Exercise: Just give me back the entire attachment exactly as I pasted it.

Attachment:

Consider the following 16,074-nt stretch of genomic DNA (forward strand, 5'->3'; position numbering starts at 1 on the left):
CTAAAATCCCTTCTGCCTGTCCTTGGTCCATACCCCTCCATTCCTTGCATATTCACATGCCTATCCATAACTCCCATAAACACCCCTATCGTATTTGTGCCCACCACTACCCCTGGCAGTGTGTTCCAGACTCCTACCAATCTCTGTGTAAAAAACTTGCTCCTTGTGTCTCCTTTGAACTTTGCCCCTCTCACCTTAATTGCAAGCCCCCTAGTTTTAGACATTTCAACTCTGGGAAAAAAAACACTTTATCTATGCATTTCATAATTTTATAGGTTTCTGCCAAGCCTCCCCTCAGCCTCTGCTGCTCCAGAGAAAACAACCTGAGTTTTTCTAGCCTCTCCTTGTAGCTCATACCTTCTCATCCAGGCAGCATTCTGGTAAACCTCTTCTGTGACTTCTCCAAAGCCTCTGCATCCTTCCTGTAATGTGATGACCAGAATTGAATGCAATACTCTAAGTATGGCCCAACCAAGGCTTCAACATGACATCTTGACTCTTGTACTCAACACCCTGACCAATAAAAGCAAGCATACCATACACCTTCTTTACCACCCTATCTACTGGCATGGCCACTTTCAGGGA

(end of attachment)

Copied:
Consider the following 16,074-nt stretch of genomic DNA (forward strand, 5'->3'; position numbering starts at 1 on the left):
CTAAAATCCCTTCTGCCTGTCCTTGGTCCATACCCCTCCATTCCTTGCATATTCACATGCCTATCCATAACTCCCATAAACACCCCTATCGTATTTGTGCCCACCACTACCCCTGGCAGTGTGTTCCAGACTCCTACCAATCTCTGTGTAAAAAACTTGCTCCTTGTGTCTCCTTTGAACTTTGCCCCTCTCACCTTAATTGCAAGCCCCCTAGTTTTAGACATTTCAACTCTGGGAAAAAAAACACTTTATCTATGCATTTCATAATTTTATAGGTTTCTGCCAAGCCTCCCCTCAGCCTCTGCTGCTCCAGAGAAAACAACCTGAGTTTTTCTAGCCTCTCCTTGTAGCTCATACCTTCTCATCCAGGCAGCATTCTGGTAAACCTCTTCTGTGACTTCTCCAAAGCCTCTGCATCCTTCCTGTAATGTGATGACCAGAATTGAATGCAATACTCTAAGTATGGCCCAACCAAGGCTTCAACATGACATCTTGACTCTTGTACTCAACACCCTGACCAATAAAAGCAAGCATACCATACACCTTCTTTACCACCCTATCTACTGGCATGGCCACTTTCAGGGA